Role: Game-play systems set up by the editor (entities, scripting, etc) This role also includes setting up streaming entities and levels to help save memory in the game. Streaming an object basically means to load in and out objects when and as they are needed, or not needed.
Entities: Characters, player controls, camera, artificial intelligence (AI) and vehicles.

Game programmers usually go by the rule of “3 C’s”, and these are: Character, controls and camera.

AI is important in an action/shooting game; a good AI in a game doesn’t mean being perfect and always killing the player, but it is to provide the player with an entertaining and enjoyable experience when in-game. It is vital that the AI within any game is realistic, and the behaviours and traits of characters really stand out and works within the game. Players would expect each character/enemy to react differently in-game, and in-turn should have a different behaviour pattern. Many different AI’s are created for many different characters, however only story/narrative based characters have a set individual AI, and this is sometimes scripting in-game.

Getting a Programming job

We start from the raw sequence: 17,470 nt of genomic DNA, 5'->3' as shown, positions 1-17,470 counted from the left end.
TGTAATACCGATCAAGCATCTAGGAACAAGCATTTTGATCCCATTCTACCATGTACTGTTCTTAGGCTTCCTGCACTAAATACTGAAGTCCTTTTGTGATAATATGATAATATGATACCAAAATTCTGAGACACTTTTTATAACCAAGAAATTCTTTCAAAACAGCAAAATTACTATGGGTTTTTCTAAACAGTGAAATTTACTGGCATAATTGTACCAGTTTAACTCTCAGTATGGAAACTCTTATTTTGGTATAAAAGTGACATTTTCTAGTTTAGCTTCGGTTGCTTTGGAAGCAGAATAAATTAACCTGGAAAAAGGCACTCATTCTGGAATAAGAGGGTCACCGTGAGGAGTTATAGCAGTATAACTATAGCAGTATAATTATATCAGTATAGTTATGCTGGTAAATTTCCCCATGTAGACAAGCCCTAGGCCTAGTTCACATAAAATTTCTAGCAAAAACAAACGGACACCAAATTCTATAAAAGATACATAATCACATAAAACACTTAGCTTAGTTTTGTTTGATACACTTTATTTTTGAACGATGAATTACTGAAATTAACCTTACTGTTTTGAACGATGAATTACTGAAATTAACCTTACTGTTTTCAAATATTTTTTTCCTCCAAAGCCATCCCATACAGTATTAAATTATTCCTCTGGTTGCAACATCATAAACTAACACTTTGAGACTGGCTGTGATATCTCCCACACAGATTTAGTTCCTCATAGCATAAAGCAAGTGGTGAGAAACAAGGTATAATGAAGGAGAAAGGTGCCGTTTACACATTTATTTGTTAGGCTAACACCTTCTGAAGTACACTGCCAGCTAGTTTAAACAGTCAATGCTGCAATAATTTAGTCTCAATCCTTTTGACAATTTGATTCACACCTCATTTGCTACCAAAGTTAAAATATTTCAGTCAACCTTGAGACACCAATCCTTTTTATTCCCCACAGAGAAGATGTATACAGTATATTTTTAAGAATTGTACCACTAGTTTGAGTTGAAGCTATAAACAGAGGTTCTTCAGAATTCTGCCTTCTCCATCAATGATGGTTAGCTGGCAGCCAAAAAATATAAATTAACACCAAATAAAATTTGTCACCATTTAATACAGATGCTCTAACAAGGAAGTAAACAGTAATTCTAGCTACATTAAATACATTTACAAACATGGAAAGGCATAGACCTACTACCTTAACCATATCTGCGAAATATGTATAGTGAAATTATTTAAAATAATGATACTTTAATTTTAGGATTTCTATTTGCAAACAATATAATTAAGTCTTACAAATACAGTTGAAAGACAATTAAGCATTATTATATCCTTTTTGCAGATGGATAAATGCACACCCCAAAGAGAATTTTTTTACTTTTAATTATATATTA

-When looking at applying to a programming job, you should think about what programming role you would feel best -working in.
-You need to research the job and all of its responsibilities before applying.
-You should tune your CV to suit the specific role you are applying for.
-Lastly, you should write a covering letter explaining your enthusiasm for the role.

Demos: Writing/coding a demo is the single best way to get you a programming job. Many people who are hiring would look at a demo before looking at someone’s CV. Programmers creating demos should pick an area to focus the demo on, and create it. Mark spent 3 months on his demo to show to employers; however he had to create a graphics engine before he could create a demo.

The two main types of demos that employers want to see are:
Graphics demos – Write some cool shaders or create a simple graphics engine.